Since nearly all of these expeditions lasted for at least two days, part of the responsibility of finding a new dive site for the club was to find a place where everyone could stay. Sometimes there would be a cheap hotel nearby, but more often than not, we camped. Certain club members became very good at negotiating with the owners of seaside farms and olive groves for permission to camp on their land. I can't recall ever paying money for the privilege of camping, but barter deals were not uncommon. For example, since several of the club's members were avid spear-fishermen then, giving some fresh fish to the land owner was frequently a part of the deal.

All of us were young -- in our 20s and 30s -- and most of us had small children. We were all far away from our homelands and families, so our kids went everywhere we went. Usually there were a few non-diving spouses in the group, and -- bless them -- they would keep an eye on the children while the rest of us were diving. It was a really congenial group that way.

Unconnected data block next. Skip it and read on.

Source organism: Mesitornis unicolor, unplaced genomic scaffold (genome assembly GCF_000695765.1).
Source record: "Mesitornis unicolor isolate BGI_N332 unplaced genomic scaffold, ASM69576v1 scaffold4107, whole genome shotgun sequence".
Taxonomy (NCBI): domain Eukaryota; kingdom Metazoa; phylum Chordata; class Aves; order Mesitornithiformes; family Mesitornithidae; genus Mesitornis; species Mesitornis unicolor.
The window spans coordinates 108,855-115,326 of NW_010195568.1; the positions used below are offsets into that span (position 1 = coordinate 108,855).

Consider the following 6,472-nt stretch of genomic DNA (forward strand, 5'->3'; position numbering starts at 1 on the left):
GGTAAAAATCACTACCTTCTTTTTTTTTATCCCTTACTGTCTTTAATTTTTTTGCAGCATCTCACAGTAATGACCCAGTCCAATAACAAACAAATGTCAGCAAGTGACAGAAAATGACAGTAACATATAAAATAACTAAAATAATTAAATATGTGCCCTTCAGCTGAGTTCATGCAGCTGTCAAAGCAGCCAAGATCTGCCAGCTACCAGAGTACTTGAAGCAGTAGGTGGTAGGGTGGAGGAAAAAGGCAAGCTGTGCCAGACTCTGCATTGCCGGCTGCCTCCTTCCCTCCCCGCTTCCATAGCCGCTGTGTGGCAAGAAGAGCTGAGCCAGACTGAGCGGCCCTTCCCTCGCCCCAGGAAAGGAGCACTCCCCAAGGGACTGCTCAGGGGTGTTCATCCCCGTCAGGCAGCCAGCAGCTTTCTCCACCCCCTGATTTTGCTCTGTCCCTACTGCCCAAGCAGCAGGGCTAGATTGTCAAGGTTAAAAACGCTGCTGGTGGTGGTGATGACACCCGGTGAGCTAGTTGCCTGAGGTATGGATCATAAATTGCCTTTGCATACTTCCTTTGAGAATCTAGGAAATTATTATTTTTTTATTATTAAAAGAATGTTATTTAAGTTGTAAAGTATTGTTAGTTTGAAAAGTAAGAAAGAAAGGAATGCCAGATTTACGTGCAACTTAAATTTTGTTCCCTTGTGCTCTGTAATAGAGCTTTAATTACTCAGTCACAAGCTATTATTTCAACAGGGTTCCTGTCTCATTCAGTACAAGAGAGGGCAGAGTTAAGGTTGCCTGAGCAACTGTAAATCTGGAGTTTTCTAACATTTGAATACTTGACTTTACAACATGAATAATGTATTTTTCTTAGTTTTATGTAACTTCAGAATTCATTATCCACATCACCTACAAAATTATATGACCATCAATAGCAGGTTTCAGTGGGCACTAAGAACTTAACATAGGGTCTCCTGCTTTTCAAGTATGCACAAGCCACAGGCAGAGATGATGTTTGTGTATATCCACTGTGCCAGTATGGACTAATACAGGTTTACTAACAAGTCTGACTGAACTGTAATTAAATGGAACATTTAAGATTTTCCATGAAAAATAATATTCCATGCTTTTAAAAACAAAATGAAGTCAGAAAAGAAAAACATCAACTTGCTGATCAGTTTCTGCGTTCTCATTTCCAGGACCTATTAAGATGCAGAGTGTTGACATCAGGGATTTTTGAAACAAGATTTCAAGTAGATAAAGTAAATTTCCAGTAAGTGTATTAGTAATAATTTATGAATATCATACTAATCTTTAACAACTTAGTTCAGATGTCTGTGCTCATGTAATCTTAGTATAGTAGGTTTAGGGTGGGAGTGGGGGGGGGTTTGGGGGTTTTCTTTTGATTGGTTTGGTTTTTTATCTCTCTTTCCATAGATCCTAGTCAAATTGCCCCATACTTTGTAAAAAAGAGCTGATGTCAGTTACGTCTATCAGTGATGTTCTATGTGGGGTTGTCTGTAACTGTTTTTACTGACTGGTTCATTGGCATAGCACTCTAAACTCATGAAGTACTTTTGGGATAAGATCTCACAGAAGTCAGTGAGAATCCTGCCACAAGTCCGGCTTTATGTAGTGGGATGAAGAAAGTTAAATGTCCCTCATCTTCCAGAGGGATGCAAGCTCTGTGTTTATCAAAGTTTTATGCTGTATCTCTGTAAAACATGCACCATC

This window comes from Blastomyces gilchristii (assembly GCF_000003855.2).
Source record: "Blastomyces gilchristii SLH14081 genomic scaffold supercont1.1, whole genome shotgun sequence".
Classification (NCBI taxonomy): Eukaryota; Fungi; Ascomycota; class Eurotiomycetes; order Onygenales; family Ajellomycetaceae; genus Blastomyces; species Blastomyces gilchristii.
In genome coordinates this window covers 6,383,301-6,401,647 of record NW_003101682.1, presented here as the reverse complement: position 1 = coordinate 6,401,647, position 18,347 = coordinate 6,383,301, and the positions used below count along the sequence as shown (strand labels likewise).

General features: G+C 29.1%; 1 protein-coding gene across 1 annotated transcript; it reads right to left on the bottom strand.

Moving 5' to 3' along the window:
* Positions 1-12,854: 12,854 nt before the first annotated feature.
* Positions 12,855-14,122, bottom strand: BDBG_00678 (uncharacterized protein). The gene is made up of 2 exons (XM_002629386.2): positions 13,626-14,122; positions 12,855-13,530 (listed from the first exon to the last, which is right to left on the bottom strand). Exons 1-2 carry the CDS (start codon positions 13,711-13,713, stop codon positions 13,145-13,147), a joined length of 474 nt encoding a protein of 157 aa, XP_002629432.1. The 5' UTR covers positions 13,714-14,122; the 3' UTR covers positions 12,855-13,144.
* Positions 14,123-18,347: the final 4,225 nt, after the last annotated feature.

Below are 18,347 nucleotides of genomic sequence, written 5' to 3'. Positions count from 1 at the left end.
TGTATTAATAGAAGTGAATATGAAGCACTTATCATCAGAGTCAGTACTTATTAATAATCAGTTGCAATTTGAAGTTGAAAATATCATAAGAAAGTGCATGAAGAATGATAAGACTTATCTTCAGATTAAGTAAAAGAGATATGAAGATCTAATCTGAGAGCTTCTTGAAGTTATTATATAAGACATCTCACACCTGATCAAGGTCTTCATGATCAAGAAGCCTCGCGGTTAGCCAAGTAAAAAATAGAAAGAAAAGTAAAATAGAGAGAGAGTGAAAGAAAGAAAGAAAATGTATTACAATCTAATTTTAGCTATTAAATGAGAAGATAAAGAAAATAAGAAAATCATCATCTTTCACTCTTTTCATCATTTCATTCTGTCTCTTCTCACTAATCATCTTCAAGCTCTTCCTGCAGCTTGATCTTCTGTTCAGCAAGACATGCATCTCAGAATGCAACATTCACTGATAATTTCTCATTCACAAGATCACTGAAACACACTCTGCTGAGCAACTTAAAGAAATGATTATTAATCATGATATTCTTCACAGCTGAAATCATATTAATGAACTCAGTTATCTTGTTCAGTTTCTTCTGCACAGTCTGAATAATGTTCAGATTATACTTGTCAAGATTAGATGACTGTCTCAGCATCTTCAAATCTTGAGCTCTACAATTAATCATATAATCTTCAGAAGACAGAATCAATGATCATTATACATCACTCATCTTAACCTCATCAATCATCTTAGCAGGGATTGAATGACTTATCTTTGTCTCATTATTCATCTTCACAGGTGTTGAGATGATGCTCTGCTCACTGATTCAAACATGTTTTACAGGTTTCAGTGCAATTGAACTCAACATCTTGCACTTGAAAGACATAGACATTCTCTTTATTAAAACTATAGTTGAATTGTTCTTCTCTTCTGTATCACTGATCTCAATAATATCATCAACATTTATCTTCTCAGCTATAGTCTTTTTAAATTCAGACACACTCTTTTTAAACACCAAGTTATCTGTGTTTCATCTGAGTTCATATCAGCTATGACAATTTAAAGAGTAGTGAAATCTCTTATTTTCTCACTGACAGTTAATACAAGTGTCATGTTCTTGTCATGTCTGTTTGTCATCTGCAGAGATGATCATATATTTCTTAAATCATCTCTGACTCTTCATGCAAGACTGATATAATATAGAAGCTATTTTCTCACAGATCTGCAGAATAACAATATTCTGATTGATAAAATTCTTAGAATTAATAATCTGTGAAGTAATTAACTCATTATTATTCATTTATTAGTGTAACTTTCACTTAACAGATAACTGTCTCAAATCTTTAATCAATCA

DiversSome of the places we visited were readily accessible, but we also explored more remote locations. There even were times when we'd have to hike the last half mile to the beach. When that was the case, we'd all have to make numerous trips on foot, in order to get all of our supplies and equipment to the shoreline from wherever the cars were parked.

One place, which became a favorite, was a picturesque cove situated at the base of a cliff. The underwater terrain there was spectacular, but getting ourselves, and the kids, and all of our stuff down to the little beach was a real challenge. The only access was a narrow, steep goat trail that ran down a heavily wooded hill next to the cliff. The trail was so treacherous, even the goats used it infrequently!